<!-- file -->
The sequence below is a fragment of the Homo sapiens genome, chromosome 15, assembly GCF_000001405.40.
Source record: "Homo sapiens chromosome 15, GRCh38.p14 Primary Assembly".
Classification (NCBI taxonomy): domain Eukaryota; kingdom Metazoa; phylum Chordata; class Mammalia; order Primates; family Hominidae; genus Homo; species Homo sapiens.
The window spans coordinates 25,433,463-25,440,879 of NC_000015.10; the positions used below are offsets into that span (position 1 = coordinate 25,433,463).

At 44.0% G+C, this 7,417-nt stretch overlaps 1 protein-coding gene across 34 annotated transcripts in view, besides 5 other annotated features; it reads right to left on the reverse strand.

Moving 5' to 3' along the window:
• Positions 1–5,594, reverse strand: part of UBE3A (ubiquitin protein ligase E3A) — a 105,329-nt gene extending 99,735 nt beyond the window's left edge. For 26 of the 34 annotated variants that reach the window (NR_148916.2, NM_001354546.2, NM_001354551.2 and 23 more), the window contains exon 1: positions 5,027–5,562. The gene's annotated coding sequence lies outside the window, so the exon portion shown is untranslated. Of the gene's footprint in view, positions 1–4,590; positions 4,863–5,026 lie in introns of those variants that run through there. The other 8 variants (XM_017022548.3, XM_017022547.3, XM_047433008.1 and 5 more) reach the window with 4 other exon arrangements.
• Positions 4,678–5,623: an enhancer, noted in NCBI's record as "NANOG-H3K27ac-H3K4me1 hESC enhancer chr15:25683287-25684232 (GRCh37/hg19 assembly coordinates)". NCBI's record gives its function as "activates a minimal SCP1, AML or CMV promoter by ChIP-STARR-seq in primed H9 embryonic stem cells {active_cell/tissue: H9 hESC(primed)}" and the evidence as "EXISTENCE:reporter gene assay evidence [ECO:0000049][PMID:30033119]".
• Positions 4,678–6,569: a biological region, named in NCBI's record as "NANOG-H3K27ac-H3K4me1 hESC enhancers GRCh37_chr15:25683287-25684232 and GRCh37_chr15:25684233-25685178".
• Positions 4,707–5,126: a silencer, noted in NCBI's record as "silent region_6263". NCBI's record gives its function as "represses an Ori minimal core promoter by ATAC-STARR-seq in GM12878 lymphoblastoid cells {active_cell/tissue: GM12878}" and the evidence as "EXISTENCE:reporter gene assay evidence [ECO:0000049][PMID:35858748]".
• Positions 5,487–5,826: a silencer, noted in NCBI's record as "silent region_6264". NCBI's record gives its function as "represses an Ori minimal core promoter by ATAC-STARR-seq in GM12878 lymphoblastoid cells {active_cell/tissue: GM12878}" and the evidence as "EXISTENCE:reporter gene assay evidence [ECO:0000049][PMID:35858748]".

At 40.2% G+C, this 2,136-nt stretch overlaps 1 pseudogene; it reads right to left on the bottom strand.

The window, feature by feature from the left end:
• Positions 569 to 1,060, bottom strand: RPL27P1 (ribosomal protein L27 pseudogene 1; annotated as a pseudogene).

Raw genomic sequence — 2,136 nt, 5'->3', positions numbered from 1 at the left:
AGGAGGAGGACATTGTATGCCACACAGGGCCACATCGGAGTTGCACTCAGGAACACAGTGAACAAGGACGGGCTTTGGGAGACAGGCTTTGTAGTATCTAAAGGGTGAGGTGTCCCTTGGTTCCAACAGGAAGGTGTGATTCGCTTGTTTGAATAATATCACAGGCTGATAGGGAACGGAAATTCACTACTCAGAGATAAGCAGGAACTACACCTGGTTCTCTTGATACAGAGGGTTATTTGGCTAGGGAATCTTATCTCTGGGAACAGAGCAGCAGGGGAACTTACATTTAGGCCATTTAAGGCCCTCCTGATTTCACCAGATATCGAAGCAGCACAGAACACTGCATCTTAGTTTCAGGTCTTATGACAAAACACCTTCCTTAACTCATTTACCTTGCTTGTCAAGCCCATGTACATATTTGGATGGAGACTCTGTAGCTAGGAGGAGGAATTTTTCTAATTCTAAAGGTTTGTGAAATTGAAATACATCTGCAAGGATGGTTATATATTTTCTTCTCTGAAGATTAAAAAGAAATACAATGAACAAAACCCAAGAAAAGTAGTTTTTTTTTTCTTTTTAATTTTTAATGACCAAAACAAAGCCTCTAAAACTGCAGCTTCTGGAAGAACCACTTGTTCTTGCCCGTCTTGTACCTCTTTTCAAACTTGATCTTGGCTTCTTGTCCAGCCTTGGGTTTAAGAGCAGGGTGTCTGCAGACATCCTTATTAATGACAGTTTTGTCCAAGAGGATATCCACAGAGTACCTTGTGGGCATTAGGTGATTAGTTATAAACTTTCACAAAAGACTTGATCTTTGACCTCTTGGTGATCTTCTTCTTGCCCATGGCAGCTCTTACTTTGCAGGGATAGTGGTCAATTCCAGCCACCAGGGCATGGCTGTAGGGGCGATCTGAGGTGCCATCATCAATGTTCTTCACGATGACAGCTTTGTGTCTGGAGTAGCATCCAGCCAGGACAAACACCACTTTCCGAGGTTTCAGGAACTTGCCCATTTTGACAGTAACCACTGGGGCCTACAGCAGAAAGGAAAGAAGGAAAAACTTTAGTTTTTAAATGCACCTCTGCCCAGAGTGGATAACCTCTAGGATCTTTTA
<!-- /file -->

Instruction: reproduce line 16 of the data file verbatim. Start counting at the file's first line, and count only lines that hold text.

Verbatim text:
AGGAGGAGGACATTGTATGCCACACAGGGCCACATCGGAGTTGCACTCAGGAACACAGTGAACAAGGACGGGCTTTGGGAGACAGGCTTTGTAGTATCTAAAGGGTGAGGTGTCCCTTGGTTCCAACAGGAAGGTGTGATTCGCTTGTTTGAATAATATCACAGGCTGATAGGGAACGGAAATTCACTACTCAGAGATAAGCAGGAACTACACCTGGTTCTCTTGATACAGAGGGTTATTTGGCTAGGGAATCTTATCTCTGGGAACAGAGCAGCAGGGGAACTTACATTTAGGCCATTTAAGGCCCTCCTGATTTCACCAGATATCGAAGCAGCACAGAACACTGCATCTTAGTTTCAGGTCTTATGACAAAACACCTTCCTTAACTCATTTACCTTGCTTGTCAAGCCCATGTACATATTTGGATGGAGACTCTGTAGCTAGGAGGAGGAATTTTTCTAATTCTAAAGGTTTGTGAAATTGAAATACATCTGCAAGGATGGTTATATATTTTCTTCTCTGAAGATTAAAAAGAAATACAATGAACAAAACCCAAGAAAAGTAGTTTTTTTTTTCTTTTTAATTTTTAATGACCAAAACAAAGCCTCTAAAACTGCAGCTTCTGGAAGAACCACTTGTTCTTGCCCGTCTTGTACCTCTTTTCAAACTTGATCTTGGCTTCTTGTCCAGCCTTGGGTTTAAGAGCAGGGTGTCTGCAGACATCCTTATTAATGACAGTTTTGTCCAAGAGGATATCCACAGAGTACCTTGTGGGCATTAGGTGATTAGTTATAAACTTTCACAAAAGACTTGATCTTTGACCTCTTGGTGATCTTCTTCTTGCCCATGGCAGCTCTTACTTTGCAGGGATAGTGGTCAATTCCAGCCACCAGGGCATGGCTGTAGGGGCGATCTGAGGTGCCATCATCAATGTTCTTCACGATGACAGCTTTGTGTCTGGAGTAGCATCCAGCCAGGACAAACACCACTTTCCGAGGTTTCAGGAACTTGCCCATTTTGACAGTAACCACTGGGGCCTACAGCAGAAAGGAAAGAAGGAAAAACTTTAGTTTTTAAATGCACCTCTGCCCAGAGTGGATAACCTCTAGGATCTTTTA